Review: The Dead Don't Die
I experienced the Overlook Film Festival this year in New Orleans; I did plenty of drinking, eating, and walking outside in the blistering humanity. Oh, and of course, I watched a lot of movies over the four-day fest. It was a hell of a thing to walk out of the theater and into the annual Oyster Festival one block away. It was also pretty surreal watching the anthology movie Nightmare Cinema set in a haunted abandoned movie theater while sitting in a recently closed down and abandoned movie theater. And few things are going to top me watching my favorite film of the year, so far, on the big screen with a festival crowd — I’ll hopefully write more on One Cut of the Dead as soon as it hits Shudder later this year.
Going back to the beginning, my Overlook 2019 started with The Dead Don’t Die. After a day of daiquiri-drinking, a stop at Port of Call for a burger and an amazing baked potato, and one Verti Marte po boy later, I sat down at the Le Petit Theatre located in the French Quarter of New Orleans for the opening night film by Jim Jarmusch.
Set in a small town, the film focuses on the residents encounters with the undead as a zombie apocalypse unfolds. In the great tradition of George Romero, there’s plenty of blood and gore to be found, with socio-political themes permeating throughout. Right away we meet two local police officers, Chief Cliff Robertson (Bill Murray) and Officer Ronnie Peterson (Adam Driver), who are first aware of the odd nature of what’s happening in the town. Then there’s a fourth wall break that’s both hilarious and confounding; you realize just how aware these characters are in this zombie film.
The rest of the ensemble cast revels in the dialogue of Jarmusch’s script, delivering each line as dryly as you’d expect. There are a handful of subplots running at once; Steve Buscemi plays a MAGA-hat wearing, gun-toting dolt who tries to stop monsters from crossing into his property, Selena Gomez plays a young woman on a road trip with friends who ends up in the small town at the wrong time, and Danny Glover and Caleb Landry Jones try to hold up in a hardware store in one of the town’s last stands. The highlight is Tilda Swinton, playing a katana-welding mortician, who slices and dices her way through the zombie attack; in a film filled with the odd, she fits right in. Even the zombies are played by notables, like Carol Kane and Iggy Pop. But it’s Tom Waits who is the key to everything (rightfully so), as he ostensibly plays the observer to the chaos. As the audience’s proxy he tries to find meaning in the madness, but, of course, has trouble finding it.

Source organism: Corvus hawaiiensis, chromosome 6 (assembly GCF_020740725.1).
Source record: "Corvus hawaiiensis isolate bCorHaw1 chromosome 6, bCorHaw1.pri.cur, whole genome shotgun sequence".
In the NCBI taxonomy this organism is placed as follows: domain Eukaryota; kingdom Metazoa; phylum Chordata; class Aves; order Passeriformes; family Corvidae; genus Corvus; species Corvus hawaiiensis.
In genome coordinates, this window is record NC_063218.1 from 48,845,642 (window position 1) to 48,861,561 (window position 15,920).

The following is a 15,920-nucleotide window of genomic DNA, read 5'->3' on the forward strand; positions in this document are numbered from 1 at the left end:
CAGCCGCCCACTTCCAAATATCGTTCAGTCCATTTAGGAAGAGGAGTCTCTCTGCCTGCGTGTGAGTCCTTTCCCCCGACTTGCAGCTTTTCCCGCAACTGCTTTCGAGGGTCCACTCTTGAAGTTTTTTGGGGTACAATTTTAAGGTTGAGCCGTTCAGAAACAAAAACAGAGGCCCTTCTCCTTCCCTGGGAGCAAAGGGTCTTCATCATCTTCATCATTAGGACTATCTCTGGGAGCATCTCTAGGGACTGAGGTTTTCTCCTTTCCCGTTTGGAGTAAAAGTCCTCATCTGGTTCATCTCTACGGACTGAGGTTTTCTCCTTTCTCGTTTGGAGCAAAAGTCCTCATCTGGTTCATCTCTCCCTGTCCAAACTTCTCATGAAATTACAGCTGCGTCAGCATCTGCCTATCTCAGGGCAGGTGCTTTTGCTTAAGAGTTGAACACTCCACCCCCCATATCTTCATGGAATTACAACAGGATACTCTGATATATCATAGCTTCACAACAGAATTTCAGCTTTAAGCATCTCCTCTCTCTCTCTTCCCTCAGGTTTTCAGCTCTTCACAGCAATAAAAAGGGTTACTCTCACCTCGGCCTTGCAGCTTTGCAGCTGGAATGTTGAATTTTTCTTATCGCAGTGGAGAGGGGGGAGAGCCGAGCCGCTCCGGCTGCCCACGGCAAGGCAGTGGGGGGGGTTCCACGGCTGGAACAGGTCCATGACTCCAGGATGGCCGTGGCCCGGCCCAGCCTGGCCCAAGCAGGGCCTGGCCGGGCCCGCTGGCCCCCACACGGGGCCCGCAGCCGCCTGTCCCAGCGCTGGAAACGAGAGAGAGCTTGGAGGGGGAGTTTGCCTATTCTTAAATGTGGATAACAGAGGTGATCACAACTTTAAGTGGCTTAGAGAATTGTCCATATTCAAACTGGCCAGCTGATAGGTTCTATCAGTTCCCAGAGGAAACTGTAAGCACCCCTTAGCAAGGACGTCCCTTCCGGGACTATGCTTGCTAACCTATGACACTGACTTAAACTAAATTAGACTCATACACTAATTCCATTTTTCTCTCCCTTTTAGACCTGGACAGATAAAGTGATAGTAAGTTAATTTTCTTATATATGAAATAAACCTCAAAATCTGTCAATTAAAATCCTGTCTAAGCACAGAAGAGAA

The Dead Don’t Die takes the inevitable steps you’d expect to see in any zombie movie. What’s worthwhile is just how each character behaves and reacts to the violence — Adam Driver picks up a severed head, unphased, like it’s nothing at all. Chloë Sevigny plays another of the small town cops and it’s clear with each line read that she knows she’s a pawn in a b-movie. And while the alive end up being… not so alive anymore, the film crosses into truly bizarre territory. By the end you realize, through more fourth wall breaks, that there’s an inescapable level of control throughout. Through the dry, biting humour, there’s a cold embrace of realization that can only come from Jim Jarmusch by the film’s final line. The Dead Don’t Die is a fine zombie film, but thanks to the cast and the writer-director, it also has the heart of an indie film, pulsing with welcome nihilism — a sentiment we can all relate to in 2019.